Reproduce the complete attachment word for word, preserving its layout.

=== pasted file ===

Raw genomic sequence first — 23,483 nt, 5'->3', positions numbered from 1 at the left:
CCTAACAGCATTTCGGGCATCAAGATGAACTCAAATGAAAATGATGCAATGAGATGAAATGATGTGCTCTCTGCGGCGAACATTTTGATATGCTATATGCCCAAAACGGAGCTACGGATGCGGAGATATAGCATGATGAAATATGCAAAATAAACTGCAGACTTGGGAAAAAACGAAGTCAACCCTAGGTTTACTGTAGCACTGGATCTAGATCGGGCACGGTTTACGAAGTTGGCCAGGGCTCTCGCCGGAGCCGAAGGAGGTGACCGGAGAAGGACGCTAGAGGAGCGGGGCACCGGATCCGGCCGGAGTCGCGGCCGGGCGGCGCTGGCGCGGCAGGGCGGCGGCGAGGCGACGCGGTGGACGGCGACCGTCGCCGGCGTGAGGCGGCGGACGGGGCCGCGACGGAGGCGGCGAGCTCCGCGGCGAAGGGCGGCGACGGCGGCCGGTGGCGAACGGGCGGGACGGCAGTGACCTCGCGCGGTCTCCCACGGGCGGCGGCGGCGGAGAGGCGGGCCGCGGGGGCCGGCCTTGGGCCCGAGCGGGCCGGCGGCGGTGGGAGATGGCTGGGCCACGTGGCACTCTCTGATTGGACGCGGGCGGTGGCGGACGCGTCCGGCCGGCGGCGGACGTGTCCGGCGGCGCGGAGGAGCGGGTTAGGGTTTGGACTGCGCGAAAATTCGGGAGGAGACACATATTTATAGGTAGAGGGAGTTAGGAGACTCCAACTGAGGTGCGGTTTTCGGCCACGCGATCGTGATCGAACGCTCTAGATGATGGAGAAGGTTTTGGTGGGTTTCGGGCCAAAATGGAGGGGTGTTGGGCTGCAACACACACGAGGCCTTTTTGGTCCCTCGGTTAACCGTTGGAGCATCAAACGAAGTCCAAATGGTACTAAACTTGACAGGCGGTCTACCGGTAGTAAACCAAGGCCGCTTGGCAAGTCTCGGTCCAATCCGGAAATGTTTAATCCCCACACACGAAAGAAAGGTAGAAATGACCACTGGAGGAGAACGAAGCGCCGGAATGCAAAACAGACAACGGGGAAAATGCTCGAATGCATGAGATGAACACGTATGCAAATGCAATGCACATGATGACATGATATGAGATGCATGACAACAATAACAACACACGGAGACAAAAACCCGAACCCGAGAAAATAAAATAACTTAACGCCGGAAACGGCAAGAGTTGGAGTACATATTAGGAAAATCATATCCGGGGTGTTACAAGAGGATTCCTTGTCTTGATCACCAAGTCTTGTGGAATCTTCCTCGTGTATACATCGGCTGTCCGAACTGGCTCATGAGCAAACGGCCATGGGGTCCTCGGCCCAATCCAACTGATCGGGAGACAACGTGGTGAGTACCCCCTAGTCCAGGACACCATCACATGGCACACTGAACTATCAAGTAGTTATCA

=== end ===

Raw genomic sequence first — 23,483 nt, 5'->3', positions numbered from 1 at the left:
CCTAACAGCATTTCGGGCATCAAGATGAACTCAAATGAAAATGATGCAATGAGATGAAATGATGTGCTCTCTGCGGCGAACATTTTGATATGCTATATGCCCAAAACGGAGCTACGGATGCGGAGATATAGCATGATGAAATATGCAAAATAAACTGCAGACTTGGGAAAAAACGAAGTCAACCCTAGGTTTACTGTAGCACTGGATCTAGATCGGGCACGGTTTACGAAGTTGGCCAGGGCTCTCGCCGGAGCCGAAGGAGGTGACCGGAGAAGGACGCTAGAGGAGCGGGGCACCGGATCCGGCCGGAGTCGCGGCCGGGCGGCGCTGGCGCGGCAGGGCGGCGGCGAGGCGACGCGGTGGACGGCGACCGTCGCCGGCGTGAGGCGGCGGACGGGGCCGCGACGGAGGCGGCGAGCTCCGCGGCGAAGGGCGGCGACGGCGGCCGGTGGCGAACGGGCGGGACGGCAGTGACCTCGCGCGGTCTCCCACGGGCGGCGGCGGCGGAGAGGCGGGCCGCGGGGGCCGGCCTTGGGCCCGAGCGGGCCGGCGGCGGTGGGAGATGGCTGGGCCACGTGGCACTCTCTGATTGGACGCGGGCGGTGGCGGACGCGTCCGGCCGGCGGCGGACGTGTCCGGCGGCGCGGAGGAGCGGGTTAGGGTTTGGACTGCGCGAAAATTCGGGAGGAGACACATATTTATAGGTAGAGGGAGTTAGGAGACTCCAACTGAGGTGCGGTTTTCGGCCACGCGATCGTGATCGAACGCTCTAGATGATGGAGAAGGTTTTGGTGGGTTTCGGGCCAAAATGGAGGGGTGTTGGGCTGCAACACACACGAGGCCTTTTTGGTCCCTCGGTTAACCGTTGGAGCATCAAACGAAGTCCAAATGGTACTAAACTTGACAGGCGGTCTACCGGTAGTAAACCAAGGCCGCTTGGCAAGTCTCGGTCCAATCCGGAAATGTTTAATCCCCACACACGAAAGAAAGGTAGAAATGACCACTGGAGGAGAACGAAGCGCCGGAATGCAAAACAGACAACGGGGAAAATGCTCGAATGCATGAGATGAACACGTATGCAAATGCAATGCACATGATGACATGATATGAGATGCATGACAACAATAACAACACACGGAGACAAAAACCCGAACCCGAGAAAATAAAATAACTTAACGCCGGAAACGGCAAGAGTTGGAGTACATATTAGGAAAATCATATCCGGGGTGTTACAAGAGGATTCCTTGTCTTGATCACCAAGTCTTGTGGAATCTTCCTCGTGTATACATCGGCTGTCCGAACTGGCTCATGAGCAAACGGCCATGGGGTCCTCGGCCCAATCCAACTGATCGGGAGACAACGTGGTGAGTACCCCCTAGTCCAGGACACCATCACATGGCACACTGAACTATCAAGTAGTTATCA